STEWART: Th-that's not a spin thing, that's a fact. That's established.Taking that particular journalistic tactic to its logical conclusion, C-SPAN's Book TV has refused to air a talk by Deborah Lipstadt, the noted historian who successfully defended herself against a Holocaust denier's libel suit - unless her talk is "balanced" by the Holocaust denier himself. As Richard Cohen explains,
CORDDRY: Exactly, Jon, and that established, incontravertible fact is one side of the story.
STEWART: But that should be -- isn't that the end of the story? I mean, you've seen the records, haven't you? What's your opinion?
CORDDRY: I'm sorry, my *opinion*? No, I don't have 'o-pin-i-ons'. I'm a reporter, Jon, and my job is to spend half the time repeating what one side says, and half the time repeating the other. Little thing called 'objectivity' -- might wanna look it up some day.
STEWART: Doesn't objectivity mean objectively weighing the evidence, and calling out what's credible and what isn't?
CORDDRY: Whoa-ho! Well, well, well -- sounds like someone wants the media to act as a filter! [high-pitched, effeminate] 'Ooh, this allegation is spurious! Upon investigation this claim lacks any basis in reality! Mmm, mmm, mmm.' Listen buddy: not my job to stand between the people talking to me and the people listening to me.
The word balance is not in quotes for emphasis. It was invoked repeatedly by C-SPAN producers who seemed convinced that they had chosen the most noble of all journalistic causes: fairness. "We want to balance it [Lipstadt's lecture] by covering him," said Amy Roach, a producer for C-SPAN's Book TV. Her boss, Connie Doebele, put it another way. "You know how important fairness and balance is at C-SPAN," she told me. "We work very, very hard at this. We ask ourselves, 'Is there an opposing view of this?' "Sadly, this is not a new experience for Lipstadt. In her 1993 book Denying the Holocaust, she details the ways in which Holocaust deniers have successfully exploited American values of free speech and open-mindedness to cast themselves as a legitimate "other side to the issue," which must be represented in public fora in the interests of fairness. In the preface to the second edition she reports that, time and again, news producers asked her to participate in debates with Holocaust deniers or to appear on an equal footing with them in "he said/she said"-style broadcasts. She quotes Montel Williams urging viewers to stay tuned to learn whether the Holocaust "is a myth or is it truth."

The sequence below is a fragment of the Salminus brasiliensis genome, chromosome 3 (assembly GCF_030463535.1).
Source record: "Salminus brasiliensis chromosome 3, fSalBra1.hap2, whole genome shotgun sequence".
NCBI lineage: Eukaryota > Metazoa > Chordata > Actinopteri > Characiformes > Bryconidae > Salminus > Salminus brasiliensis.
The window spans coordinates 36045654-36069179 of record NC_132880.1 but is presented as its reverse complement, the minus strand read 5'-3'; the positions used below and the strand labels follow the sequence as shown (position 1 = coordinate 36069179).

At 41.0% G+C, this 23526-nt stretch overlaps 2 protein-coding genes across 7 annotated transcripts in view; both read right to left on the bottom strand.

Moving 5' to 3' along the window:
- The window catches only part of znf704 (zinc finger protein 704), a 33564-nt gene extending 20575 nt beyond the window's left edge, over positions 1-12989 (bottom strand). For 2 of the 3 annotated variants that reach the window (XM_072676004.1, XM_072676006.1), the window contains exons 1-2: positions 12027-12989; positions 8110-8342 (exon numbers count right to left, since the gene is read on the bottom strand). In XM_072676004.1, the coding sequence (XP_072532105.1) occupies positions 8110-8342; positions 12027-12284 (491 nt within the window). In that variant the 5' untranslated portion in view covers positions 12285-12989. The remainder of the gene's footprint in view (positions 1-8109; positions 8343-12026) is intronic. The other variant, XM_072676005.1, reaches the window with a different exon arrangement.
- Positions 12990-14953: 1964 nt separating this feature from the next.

Holocaust deniers intentionally blur the distinction between the First Amendment right to speak freely, without government restraint, and the right to publicity, an audience, and scholarly consideration. Unfortunately, both in the media and in academia, far too many people have been taken in by these tactics. However repellent the ideas of Holocaust deniers, they argue, it would stifle intellectual freedom and journalistic objectivity to... well, apparently, to insist that the truth be presented as the truth.
The Lipstadt case is such a monstrous caricature of journalistic fairness that it's provoked outrage from The Washington Post's Richard Cohen, who has himself been far too prone to engage in the faux-balanced, "on the other hand"-style commentary that passes for moderation these days. I'd like to believe that his column will spark careful media reflection on journalists' responsibility to differentiate truth from obvious lies - but if Lipstadt's experiences in the early 90s are any indication, well, I shouldn't be holding my breath.